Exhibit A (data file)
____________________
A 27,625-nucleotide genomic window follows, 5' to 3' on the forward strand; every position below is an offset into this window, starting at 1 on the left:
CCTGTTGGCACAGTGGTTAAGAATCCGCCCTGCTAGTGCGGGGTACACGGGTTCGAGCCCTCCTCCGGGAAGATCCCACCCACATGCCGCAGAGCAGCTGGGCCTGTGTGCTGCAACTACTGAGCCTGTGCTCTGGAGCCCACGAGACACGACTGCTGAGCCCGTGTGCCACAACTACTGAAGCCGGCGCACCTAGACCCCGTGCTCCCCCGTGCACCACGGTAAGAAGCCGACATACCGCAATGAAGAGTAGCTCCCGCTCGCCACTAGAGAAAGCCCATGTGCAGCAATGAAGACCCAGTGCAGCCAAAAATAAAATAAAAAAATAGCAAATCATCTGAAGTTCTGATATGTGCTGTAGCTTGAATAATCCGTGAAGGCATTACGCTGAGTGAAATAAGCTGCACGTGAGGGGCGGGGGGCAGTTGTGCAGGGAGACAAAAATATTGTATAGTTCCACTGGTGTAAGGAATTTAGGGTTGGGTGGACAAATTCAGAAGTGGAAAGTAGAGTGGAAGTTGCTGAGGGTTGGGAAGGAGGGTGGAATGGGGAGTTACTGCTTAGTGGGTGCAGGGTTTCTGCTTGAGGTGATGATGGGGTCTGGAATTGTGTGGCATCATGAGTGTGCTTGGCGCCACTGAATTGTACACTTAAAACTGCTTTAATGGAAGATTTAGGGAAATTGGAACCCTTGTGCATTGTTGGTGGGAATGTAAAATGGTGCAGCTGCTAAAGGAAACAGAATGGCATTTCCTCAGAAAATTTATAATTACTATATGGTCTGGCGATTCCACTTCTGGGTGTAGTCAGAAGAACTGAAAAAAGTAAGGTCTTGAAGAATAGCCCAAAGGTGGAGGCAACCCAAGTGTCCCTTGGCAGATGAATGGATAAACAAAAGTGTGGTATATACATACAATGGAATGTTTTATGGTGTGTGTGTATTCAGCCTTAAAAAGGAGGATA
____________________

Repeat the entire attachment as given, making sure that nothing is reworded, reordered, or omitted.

A 27,625-nucleotide genomic window follows, 5' to 3' on the forward strand; every position below is an offset into this window, starting at 1 on the left:
CCTGTTGGCACAGTGGTTAAGAATCCGCCCTGCTAGTGCGGGGTACACGGGTTCGAGCCCTCCTCCGGGAAGATCCCACCCACATGCCGCAGAGCAGCTGGGCCTGTGTGCTGCAACTACTGAGCCTGTGCTCTGGAGCCCACGAGACACGACTGCTGAGCCCGTGTGCCACAACTACTGAAGCCGGCGCACCTAGACCCCGTGCTCCCCCGTGCACCACGGTAAGAAGCCGACATACCGCAATGAAGAGTAGCTCCCGCTCGCCACTAGAGAAAGCCCATGTGCAGCAATGAAGACCCAGTGCAGCCAAAAATAAAATAAAAAAATAGCAAATCATCTGAAGTTCTGATATGTGCTGTAGCTTGAATAATCCGTGAAGGCATTACGCTGAGTGAAATAAGCTGCACGTGAGGGGCGGGGGGCAGTTGTGCAGGGAGACAAAAATATTGTATAGTTCCACTGGTGTAAGGAATTTAGGGTTGGGTGGACAAATTCAGAAGTGGAAAGTAGAGTGGAAGTTGCTGAGGGTTGGGAAGGAGGGTGGAATGGGGAGTTACTGCTTAGTGGGTGCAGGGTTTCTGCTTGAGGTGATGATGGGGTCTGGAATTGTGTGGCATCATGAGTGTGCTTGGCGCCACTGAATTGTACACTTAAAACTGCTTTAATGGAAGATTTAGGGAAATTGGAACCCTTGTGCATTGTTGGTGGGAATGTAAAATGGTGCAGCTGCTAAAGGAAACAGAATGGCATTTCCTCAGAAAATTTATAATTACTATATGGTCTGGCGATTCCACTTCTGGGTGTAGTCAGAAGAACTGAAAAAAGTAAGGTCTTGAAGAATAGCCCAAAGGTGGAGGCAACCCAAGTGTCCCTTGGCAGATGAATGGATAAACAAAAGTGTGGTATATACATACAATGGAATGTTTTATGGTGTGTGTGTATTCAGCCTTAAAAAGGAGGATA